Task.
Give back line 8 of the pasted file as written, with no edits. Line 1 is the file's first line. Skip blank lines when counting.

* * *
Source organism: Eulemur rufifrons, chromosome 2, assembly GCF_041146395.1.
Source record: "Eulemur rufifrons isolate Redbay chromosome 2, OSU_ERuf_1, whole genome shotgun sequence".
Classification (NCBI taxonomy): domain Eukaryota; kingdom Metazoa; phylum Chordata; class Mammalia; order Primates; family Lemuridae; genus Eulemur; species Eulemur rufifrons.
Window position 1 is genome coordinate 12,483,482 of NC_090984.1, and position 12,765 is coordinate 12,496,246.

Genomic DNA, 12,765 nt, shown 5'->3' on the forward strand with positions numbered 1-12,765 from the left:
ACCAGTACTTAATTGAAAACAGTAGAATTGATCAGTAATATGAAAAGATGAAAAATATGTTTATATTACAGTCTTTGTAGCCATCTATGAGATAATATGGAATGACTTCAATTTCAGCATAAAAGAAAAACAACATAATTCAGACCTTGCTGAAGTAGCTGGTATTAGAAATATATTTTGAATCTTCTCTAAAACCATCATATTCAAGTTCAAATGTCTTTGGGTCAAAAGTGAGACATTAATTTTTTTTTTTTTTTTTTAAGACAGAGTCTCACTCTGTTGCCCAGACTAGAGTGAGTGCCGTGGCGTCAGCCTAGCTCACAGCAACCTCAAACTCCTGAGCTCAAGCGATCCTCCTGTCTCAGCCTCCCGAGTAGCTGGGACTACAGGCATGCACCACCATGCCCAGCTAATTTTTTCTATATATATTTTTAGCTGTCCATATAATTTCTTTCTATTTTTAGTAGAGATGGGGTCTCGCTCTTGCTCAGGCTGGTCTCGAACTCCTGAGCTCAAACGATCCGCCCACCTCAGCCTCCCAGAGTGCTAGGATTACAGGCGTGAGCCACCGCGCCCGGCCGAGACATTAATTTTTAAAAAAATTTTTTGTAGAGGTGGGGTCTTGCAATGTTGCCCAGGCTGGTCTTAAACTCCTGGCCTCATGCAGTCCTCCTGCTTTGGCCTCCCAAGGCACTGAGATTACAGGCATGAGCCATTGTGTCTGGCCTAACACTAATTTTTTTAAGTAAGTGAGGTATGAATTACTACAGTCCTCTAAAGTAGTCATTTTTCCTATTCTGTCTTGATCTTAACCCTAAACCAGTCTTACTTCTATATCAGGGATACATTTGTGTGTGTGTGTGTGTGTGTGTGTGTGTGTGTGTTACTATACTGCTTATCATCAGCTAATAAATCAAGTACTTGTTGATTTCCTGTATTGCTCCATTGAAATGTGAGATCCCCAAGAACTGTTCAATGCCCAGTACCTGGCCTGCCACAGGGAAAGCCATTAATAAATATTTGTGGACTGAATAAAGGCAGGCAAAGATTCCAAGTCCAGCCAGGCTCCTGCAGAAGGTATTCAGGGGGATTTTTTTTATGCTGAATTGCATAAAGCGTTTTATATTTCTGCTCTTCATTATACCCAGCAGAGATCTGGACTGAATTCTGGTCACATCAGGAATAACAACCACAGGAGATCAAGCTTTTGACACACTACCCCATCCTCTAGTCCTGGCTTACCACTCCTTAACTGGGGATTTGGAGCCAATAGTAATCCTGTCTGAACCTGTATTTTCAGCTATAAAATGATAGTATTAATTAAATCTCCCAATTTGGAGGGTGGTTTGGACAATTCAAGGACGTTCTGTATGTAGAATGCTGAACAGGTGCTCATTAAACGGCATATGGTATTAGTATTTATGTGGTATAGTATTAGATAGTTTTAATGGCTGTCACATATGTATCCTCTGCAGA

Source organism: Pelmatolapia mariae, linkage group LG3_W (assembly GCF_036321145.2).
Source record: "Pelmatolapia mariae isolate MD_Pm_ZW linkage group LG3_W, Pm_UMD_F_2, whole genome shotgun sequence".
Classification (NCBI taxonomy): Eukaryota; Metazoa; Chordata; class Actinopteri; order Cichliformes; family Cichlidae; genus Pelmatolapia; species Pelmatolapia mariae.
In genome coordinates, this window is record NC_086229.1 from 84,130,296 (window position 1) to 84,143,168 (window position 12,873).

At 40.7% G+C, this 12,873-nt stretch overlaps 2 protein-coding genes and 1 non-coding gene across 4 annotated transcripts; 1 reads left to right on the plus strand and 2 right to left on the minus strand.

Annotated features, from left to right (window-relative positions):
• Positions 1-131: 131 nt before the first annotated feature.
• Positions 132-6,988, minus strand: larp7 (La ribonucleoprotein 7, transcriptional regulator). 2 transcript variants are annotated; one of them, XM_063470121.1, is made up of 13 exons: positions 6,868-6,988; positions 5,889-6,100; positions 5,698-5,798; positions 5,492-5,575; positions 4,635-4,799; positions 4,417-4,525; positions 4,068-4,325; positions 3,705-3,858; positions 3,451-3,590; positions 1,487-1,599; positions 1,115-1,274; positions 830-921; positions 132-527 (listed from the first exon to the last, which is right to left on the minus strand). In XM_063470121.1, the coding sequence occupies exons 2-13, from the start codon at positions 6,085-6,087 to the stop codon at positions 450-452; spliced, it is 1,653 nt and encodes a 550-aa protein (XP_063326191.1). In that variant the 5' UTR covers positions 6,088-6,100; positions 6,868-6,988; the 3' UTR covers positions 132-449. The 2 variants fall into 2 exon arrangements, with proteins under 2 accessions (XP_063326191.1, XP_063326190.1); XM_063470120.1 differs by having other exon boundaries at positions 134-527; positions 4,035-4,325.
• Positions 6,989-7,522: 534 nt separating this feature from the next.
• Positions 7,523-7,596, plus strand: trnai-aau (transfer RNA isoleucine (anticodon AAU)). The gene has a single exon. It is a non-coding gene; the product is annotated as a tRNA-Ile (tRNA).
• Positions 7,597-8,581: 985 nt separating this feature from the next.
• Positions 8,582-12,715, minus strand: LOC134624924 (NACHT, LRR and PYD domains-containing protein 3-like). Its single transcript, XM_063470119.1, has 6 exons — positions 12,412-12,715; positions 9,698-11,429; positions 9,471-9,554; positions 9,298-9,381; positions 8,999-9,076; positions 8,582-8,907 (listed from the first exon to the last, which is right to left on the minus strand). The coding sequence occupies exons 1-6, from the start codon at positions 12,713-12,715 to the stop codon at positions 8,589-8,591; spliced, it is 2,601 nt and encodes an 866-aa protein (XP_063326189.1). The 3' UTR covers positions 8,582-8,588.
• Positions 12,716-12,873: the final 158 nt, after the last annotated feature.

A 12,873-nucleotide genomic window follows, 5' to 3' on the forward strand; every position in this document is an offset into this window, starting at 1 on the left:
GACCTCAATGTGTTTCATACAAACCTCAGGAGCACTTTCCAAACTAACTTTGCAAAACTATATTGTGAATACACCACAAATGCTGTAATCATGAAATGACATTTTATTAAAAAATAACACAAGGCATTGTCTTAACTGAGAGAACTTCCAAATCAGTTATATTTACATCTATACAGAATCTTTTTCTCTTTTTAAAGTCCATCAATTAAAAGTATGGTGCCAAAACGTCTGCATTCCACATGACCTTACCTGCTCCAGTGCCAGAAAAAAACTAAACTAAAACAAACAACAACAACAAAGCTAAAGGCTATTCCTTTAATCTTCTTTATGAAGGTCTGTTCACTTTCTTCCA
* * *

Source record: "Pelmatolapia mariae isolate MD_Pm_ZW linkage group LG3_W, Pm_UMD_F_2, whole genome shotgun sequence".